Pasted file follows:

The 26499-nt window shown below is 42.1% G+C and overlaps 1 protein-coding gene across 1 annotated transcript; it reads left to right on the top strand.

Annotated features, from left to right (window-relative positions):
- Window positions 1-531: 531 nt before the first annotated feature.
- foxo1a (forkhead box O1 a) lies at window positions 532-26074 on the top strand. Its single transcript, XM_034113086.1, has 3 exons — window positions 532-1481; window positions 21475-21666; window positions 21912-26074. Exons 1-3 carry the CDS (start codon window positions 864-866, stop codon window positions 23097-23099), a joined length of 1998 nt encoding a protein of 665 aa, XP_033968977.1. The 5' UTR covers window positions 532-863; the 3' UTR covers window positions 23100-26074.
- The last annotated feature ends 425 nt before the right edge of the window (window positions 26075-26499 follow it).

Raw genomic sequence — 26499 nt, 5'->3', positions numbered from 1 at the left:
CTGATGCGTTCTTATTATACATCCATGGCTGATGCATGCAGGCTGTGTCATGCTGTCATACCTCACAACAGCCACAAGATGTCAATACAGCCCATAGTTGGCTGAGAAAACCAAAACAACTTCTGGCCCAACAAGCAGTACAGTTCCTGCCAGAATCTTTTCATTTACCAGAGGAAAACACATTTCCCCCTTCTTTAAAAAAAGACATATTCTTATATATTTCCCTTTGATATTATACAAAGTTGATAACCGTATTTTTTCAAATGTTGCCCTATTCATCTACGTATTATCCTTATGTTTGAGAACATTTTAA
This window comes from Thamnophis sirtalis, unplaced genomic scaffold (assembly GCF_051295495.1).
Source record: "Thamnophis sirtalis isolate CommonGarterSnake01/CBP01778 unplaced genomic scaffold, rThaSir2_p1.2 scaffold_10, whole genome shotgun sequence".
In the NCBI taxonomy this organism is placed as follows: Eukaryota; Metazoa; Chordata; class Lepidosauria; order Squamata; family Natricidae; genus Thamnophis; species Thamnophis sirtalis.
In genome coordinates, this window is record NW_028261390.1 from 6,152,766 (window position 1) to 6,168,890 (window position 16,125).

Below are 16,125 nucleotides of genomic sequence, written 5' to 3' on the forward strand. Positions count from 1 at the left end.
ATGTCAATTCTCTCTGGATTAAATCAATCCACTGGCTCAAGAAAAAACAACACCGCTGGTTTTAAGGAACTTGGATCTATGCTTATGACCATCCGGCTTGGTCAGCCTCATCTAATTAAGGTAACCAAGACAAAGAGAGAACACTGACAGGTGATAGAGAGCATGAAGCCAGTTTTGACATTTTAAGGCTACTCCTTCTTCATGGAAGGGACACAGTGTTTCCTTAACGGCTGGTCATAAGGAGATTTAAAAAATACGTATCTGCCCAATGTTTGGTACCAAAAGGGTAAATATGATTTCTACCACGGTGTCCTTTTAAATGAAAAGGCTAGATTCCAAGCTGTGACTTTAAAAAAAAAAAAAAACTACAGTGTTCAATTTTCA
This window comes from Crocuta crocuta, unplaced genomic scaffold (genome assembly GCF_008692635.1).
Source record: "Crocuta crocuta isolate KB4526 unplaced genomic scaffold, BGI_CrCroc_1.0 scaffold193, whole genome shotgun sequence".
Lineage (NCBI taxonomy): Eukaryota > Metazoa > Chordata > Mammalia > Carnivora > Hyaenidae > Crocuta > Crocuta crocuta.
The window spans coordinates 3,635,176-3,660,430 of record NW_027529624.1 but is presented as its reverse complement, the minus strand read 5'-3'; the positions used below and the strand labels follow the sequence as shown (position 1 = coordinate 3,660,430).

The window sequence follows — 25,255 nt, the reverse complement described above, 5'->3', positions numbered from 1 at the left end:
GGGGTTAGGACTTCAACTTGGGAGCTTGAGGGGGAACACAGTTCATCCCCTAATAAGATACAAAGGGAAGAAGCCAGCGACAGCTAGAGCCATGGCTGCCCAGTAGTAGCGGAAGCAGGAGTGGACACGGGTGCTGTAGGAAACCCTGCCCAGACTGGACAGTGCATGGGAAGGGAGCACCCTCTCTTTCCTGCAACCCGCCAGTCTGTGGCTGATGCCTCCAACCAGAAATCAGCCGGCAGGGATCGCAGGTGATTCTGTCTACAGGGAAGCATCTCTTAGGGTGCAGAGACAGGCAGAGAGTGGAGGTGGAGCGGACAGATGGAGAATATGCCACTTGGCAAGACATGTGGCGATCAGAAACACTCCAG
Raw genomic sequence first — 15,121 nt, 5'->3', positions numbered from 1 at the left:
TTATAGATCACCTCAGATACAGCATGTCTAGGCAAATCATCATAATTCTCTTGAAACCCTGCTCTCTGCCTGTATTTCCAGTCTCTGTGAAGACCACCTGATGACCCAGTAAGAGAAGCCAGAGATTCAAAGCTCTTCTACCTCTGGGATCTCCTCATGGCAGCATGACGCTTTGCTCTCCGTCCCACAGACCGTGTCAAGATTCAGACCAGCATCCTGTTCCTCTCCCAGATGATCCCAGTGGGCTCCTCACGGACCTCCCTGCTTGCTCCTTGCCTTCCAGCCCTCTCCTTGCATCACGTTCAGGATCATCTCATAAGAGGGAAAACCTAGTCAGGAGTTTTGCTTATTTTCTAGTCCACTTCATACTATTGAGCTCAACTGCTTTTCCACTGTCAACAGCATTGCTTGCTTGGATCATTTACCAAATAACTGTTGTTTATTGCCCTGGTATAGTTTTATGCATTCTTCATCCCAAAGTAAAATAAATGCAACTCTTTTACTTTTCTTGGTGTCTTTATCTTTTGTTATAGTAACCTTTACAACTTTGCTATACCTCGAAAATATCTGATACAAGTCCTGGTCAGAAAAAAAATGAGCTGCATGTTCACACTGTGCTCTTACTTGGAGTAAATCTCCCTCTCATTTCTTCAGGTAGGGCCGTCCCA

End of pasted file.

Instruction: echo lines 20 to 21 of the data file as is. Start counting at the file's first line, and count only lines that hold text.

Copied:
Raw genomic sequence first — 15,121 nt, 5'->3', positions numbered from 1 at the left:
TTATAGATCACCTCAGATACAGCATGTCTAGGCAAATCATCATAATTCTCTTGAAACCCTGCTCTCTGCCTGTATTTCCAGTCTCTGTGAAGACCACCTGATGACCCAGTAAGAGAAGCCAGAGATTCAAAGCTCTTCTACCTCTGGGATCTCCTCATGGCAGCATGACGCTTTGCTCTCCGTCCCACAGACCGTGTCAAGATTCAGACCAGCATCCTGTTCCTCTCCCAGATGATCCCAGTGGGCTCCTCACGGACCTCCCTGCTTGCTCCTTGCCTTCCAGCCCTCTCCTTGCATCACGTTCAGGATCATCTCATAAGAGGGAAAACCTAGTCAGGAGTTTTGCTTATTTTCTAGTCCACTTCATACTATTGAGCTCAACTGCTTTTCCACTGTCAACAGCATTGCTTGCTTGGATCATTTACCAAATAACTGTTGTTTATTGCCCTGGTATAGTTTTATGCATTCTTCATCCCAAAGTAAAATAAATGCAACTCTTTTACTTTTCTTGGTGTCTTTATCTTTTGTTATAGTAACCTTTACAACTTTGCTATACCTCGAAAATATCTGATACAAGTCCTGGTCAGAAAAAAAATGAGCTGCATGTTCACACTGTGCTCTTACTTGGAGTAAATCTCCCTCTCATTTCTTCAGGTAGGGCCGTCCCA